“RAPID’s permanent fill-finish production capability will help significantly decrease the United States’ dependence on offshore supply chains and its reliance on older technologies with much longer production lead times. These supplies can be used if a successful SARS-COV-2 vaccine is oral or intranasal rather than injectable,” the release stated.
On May 13, Natural News’ Adams reported on a possible military-enforced vaccination mandate for all American citizens.
“If coronavirus vaccines were planned to be optional – respecting the vaccine choice of individuals – not more than 100 million doses would be needed. The fact that 500 million doses are being manufactured is an admission that the DoD and HHS plan to make coronavirus vaccines mandatory,” Adams wrote.
However, Adams amended his article when the White House released a video of a May 15 news conference where President Donald Trump addressed the claim.
“We’re looking for a full vaccine for everyone that wants to get it,” Trump said. “Not everybody’s gonna want to get it.”
HHS Secretary Alex Azar elaborated on the president’s statement during the same news conference.
“We’re working for a fully approved vaccine. But we’ll also use the tools we have, for instance emergency-use authorization, as appropriate. We use all of our regulatory tools to (make the) vaccine available for the entire American population by January,” Azar said.
Still, Adams floated the possibility of mandatory vaccination at the state level.
“Even if Trump does not push for mandatory vaccines at the federal level, governors may require vaccines at the state level. And this means America will likely be divided into ‘vaccine SLAVE states’ vs. ‘anti-vaccine FREE states.’”
Adams did not respond to a request for comment from USA TODAY.
States generally require vaccines against some communicable diseases for public and private schoolchildren, college and university students, and health care workers and patients in certain facilities, according to the Centers for Disease Control and Prevention.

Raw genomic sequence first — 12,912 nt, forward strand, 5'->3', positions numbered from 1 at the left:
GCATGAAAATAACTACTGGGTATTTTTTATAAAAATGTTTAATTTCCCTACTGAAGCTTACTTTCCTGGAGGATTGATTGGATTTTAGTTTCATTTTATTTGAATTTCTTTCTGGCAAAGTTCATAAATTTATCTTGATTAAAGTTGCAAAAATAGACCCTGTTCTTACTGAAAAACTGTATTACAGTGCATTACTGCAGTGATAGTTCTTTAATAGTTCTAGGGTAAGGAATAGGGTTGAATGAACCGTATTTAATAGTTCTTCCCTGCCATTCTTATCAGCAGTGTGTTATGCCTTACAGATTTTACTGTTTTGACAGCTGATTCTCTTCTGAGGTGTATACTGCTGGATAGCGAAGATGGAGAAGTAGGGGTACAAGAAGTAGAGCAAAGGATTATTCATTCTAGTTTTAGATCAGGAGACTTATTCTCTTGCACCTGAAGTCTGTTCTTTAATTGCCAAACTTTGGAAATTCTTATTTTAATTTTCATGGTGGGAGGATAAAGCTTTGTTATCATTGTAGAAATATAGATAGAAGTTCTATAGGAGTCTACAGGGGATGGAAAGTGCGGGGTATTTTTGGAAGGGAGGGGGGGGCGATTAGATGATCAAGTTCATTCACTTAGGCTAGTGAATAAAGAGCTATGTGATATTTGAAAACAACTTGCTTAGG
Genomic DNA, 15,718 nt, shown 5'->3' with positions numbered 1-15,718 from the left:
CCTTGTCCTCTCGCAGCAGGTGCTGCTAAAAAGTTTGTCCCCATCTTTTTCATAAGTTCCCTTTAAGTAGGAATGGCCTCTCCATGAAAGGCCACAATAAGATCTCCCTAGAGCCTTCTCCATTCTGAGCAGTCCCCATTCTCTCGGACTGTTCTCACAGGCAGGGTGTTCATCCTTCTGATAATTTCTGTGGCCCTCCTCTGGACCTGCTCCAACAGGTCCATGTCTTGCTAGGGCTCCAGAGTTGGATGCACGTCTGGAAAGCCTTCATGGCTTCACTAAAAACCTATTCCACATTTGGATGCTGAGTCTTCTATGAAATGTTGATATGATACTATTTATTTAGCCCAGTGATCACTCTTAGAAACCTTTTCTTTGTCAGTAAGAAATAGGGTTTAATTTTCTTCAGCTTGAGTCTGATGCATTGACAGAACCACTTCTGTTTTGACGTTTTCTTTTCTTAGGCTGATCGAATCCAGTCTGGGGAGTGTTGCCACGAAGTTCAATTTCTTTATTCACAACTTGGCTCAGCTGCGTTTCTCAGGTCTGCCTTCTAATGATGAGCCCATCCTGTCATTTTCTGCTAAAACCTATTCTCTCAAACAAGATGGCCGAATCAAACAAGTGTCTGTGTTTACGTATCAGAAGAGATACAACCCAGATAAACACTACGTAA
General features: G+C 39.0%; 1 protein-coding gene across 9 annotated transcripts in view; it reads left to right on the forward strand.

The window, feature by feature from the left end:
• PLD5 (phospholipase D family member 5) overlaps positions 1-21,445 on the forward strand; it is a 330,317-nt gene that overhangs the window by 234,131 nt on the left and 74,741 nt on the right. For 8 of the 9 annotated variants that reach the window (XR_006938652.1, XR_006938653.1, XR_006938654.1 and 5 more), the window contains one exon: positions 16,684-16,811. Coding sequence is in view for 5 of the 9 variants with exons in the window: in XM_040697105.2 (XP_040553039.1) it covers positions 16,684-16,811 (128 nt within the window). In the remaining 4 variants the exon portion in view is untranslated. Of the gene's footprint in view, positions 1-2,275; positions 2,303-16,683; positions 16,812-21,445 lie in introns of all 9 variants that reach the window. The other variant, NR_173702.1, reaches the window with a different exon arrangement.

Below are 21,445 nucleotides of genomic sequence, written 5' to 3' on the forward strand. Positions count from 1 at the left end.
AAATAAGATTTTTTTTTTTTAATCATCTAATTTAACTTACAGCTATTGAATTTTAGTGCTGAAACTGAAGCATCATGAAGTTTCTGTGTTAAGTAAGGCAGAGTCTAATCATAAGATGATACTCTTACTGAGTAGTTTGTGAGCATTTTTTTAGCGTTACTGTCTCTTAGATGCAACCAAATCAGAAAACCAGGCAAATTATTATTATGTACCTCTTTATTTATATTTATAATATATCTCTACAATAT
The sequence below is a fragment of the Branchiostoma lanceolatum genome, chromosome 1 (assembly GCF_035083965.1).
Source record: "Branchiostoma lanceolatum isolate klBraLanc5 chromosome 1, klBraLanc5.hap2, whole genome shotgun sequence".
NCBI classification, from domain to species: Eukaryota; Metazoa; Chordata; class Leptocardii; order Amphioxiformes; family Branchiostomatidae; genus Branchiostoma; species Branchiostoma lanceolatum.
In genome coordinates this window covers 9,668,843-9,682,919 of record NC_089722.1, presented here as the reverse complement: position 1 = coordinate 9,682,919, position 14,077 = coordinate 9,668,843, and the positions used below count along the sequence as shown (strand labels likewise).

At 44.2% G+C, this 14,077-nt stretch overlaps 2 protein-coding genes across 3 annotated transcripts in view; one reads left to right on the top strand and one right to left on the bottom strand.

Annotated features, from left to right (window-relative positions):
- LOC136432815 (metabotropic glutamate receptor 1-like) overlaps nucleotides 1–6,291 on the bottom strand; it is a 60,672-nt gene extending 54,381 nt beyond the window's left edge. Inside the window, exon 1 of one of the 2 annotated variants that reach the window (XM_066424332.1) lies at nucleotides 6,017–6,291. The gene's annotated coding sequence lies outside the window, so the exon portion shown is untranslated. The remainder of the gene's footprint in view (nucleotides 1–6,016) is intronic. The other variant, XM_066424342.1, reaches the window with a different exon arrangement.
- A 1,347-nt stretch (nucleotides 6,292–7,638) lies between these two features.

Do the prefilled syringes feature RFID tracking?
Radio frequency (RFID) and near field identification chips can be affixed to the label of a prefilled syringe, according to RAPID USA’s website.
If this option were used, a health care worker could remotely track the time and place of each injection in real-time via a free mobile phone app.
Our rating: Partly false
The DOD and HHS did contract with ApiJect Systems, a company that makes pre-filled syringes, for a mass-production supply chain during an emergency. RFID/NFC tracking is an optional feature of the syringes, according to the RAPID Consortium.
But there is no evidence the contract is a precursor to law-enforced vaccination on the federal or state levels. Trump said that once the coronavirus vaccine becomes available, immunization will be optional. Moreover, generally states only require vaccinations for certain individuals.
We rate this claim as PARTLY FALSE because some of it was not supported by our research.
Our fact-check sources:
- Department of Defense, May 12 press release
- RAPID USA website
- The White House, May 15 remarks on vaccine development
- Centers for Disease Control and Prevention, vaccination laws
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Our fact check work is supported in part by a grant from Facebook.